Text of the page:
If your client has a POA for a parent’s financial affairs, Van Cauwenberghe says, he or she should meet with the parent’s financial advisor and ensure that the investment portfolio continues to be managed appropriately for the parent’s needs.

“[The client] should also hire an accountant and other advisors required to ensure that the parent’s affairs are kept up to date,” she adds. “Your client may be asked to account for his actions, so he should keep documentation of expenses.”

Rick Lam, Emanuel’s partner at Genssante, notes that conflicts of interest can arise if your client holds the parent’s POA and is also a beneficiary of that parent’s will. “In order to save money for their inheritances,” he says, “children may be tempted to put parents in an institution rather than keeping them at home with 24-hour care. But as their attorney, the child has the duty to act in the parents’ best interest.”

Adult children who both hold POAs for their parents’ financial affairs and are beneficiaries of their parents’ wills need to be careful if they are managing the parents’ investments themselves. Lam favours buying life annuities for a parent in these situations. These insurance products provide a guaranteed income for the lifetime of the policyholder on a monthly, quarterly, semi-annual or annual basis, and withdrawals beyond the predetermined income stream are not possible.

> New Relationships

Age is no barrier to matters of the heart, and seniors today are meeting potential partners in their communities. Your clients’ widowed or divorced parents may form new romantic attachments, but entering into permanent relationships can pose challenges for seniors.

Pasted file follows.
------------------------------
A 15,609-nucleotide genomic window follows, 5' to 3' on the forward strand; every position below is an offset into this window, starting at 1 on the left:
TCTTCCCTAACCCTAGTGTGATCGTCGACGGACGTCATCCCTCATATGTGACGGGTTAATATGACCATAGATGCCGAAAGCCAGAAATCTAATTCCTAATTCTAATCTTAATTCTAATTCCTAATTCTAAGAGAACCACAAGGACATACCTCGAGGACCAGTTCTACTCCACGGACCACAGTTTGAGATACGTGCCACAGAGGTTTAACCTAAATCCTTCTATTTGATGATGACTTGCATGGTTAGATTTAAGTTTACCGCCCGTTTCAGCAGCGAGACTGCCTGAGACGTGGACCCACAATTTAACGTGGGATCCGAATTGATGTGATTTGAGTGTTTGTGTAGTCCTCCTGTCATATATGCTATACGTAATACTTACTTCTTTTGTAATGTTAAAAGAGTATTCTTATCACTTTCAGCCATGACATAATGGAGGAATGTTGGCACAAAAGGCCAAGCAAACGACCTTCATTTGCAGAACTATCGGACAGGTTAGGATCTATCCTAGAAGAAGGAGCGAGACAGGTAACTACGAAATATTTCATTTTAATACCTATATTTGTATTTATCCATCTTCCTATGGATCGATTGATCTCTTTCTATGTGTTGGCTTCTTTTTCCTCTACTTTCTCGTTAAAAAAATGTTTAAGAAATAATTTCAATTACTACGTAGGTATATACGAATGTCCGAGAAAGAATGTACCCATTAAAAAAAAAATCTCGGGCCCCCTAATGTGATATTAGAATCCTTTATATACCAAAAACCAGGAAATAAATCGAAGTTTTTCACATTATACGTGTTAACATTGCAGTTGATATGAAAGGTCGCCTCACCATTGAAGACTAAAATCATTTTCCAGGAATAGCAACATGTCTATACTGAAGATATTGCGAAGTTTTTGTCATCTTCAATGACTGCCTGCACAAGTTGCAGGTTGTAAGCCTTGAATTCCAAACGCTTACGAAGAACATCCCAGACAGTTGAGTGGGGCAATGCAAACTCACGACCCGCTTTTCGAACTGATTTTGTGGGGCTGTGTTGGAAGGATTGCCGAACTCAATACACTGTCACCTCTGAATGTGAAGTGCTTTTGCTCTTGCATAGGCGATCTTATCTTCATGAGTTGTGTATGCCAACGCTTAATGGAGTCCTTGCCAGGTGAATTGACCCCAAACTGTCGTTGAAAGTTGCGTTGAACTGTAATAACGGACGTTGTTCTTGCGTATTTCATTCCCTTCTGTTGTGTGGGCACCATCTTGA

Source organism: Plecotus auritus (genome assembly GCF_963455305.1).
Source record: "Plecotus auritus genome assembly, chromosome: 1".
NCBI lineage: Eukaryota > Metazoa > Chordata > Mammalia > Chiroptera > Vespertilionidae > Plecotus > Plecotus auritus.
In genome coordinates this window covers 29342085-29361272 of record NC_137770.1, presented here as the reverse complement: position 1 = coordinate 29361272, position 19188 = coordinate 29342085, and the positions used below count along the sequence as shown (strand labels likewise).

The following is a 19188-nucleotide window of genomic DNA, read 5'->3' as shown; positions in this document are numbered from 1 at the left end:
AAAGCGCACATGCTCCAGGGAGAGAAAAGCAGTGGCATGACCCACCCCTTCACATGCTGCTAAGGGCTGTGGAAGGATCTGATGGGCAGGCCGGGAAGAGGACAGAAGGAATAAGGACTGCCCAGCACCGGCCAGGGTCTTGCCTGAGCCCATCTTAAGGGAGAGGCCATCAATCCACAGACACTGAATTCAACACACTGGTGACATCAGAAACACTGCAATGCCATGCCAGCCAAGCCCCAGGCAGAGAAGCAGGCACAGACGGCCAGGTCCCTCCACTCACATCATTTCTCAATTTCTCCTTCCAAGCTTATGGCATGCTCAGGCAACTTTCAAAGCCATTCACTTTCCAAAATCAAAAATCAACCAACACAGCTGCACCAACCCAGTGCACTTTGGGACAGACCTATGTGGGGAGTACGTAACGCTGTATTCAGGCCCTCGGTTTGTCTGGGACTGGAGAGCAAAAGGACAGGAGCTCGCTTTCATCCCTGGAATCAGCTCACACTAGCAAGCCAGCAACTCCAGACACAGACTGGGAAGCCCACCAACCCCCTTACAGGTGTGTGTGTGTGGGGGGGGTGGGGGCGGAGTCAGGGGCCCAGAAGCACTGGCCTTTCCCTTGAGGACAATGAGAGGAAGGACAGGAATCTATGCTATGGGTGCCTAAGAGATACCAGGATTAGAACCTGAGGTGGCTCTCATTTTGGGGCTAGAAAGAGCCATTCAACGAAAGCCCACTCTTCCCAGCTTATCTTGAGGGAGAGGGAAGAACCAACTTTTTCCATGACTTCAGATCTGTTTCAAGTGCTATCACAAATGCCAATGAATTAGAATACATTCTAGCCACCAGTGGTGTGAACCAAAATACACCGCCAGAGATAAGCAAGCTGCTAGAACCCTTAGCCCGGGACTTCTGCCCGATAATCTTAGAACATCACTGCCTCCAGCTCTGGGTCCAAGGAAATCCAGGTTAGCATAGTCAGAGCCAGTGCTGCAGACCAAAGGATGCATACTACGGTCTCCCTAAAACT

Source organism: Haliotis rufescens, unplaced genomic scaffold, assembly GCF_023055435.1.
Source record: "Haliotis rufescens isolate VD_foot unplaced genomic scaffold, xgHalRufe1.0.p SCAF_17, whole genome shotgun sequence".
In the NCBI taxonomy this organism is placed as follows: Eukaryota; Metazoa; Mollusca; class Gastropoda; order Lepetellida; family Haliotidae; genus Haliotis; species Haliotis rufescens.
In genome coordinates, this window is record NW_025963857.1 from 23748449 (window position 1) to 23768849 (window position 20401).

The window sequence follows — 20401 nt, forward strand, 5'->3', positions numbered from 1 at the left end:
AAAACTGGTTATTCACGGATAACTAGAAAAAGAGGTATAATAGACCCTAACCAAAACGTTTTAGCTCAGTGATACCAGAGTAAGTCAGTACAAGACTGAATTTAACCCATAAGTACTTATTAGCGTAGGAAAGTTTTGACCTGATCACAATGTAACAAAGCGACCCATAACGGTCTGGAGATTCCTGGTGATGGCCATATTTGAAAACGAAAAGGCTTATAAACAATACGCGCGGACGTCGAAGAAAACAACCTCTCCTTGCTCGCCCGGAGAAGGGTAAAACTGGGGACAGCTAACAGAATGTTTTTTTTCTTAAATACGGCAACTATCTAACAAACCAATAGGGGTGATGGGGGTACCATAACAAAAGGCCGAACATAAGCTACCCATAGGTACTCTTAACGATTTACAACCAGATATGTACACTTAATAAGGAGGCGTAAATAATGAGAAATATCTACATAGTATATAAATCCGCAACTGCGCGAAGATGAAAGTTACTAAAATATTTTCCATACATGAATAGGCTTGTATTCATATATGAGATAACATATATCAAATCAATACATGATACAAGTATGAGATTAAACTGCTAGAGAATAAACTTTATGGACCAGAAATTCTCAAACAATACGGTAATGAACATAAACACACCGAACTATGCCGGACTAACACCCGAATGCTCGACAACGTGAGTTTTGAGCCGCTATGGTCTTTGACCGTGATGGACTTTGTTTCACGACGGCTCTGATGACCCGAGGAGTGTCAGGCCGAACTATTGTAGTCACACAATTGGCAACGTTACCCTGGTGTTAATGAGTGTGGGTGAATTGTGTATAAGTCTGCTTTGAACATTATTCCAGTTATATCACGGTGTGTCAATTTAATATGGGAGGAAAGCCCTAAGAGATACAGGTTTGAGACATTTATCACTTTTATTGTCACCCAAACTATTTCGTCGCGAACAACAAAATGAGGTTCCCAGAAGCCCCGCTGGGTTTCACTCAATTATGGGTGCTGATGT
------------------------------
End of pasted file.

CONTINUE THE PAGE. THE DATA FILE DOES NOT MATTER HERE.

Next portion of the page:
The new couple should see a lawyer before marrying or cohabiting, Lam says, to set up a contract detailing ownership of assets and to make new wills.

“In every province except Quebec, marriage renders previous wills void,” Van Cauwenberghe notes, “which means the parent could die intestate.”

The new spouses should also decide whether POA designations need to be updated upon remarriage, Lam adds: “Does he want the child to continue as the designated attorney, or should the new spouse be the attorney?”

It may not be a good idea to hold assets in joint ownership with a new spouse, Van Cauwenberghe says: “The new spouse will then inherit everything when the client’s parent dies, disowning children from a previous relationship.” Spousal trusts — which will provide an income for a surviving spouse and allow other assets to go to children and grandchildren — and life insurance can be used effectively in the event of remarriage.

Discussing with an objective third person what money means to each partner and each person’s plans for the future is a good idea. One partner may intend to spend money on extensive travel, while travel may not interest the other person.

But, ultimately, the competent older person has the right to make his or her own decisions, Osis says: “Even if they prove to be the wrong decisions.”

> Financial Advice

Ideally, your clients’ parents will have a financial advisor who has drawn up a financial plan that ensures that they have money to last the rest of their lives, and who will continue managing these assets.

But if they don’t, should you offer your services?

“There’s a potential conflict of interest,” Lam says, “because the objectives of the client and the parent may differ. The parent may need to maximize his income during his lifetime, while the client may want as much of an inheritance as possible.”

But as long as all information between the advisor and each client is kept confidential, Van Cauwenberghe doesn’t see a conflict in acting for both generations. “In fact, it may be beneficial,” she says, “because an advisor will understand the child’s needs and interests when doing an estate plan for the parents.

“But, if a conflict of interest arises,” she adds, “the advisor may have to decline to act for one or both parties.” IE

To read about a financial advisor who specializes in eldercare issues, turn to page B18.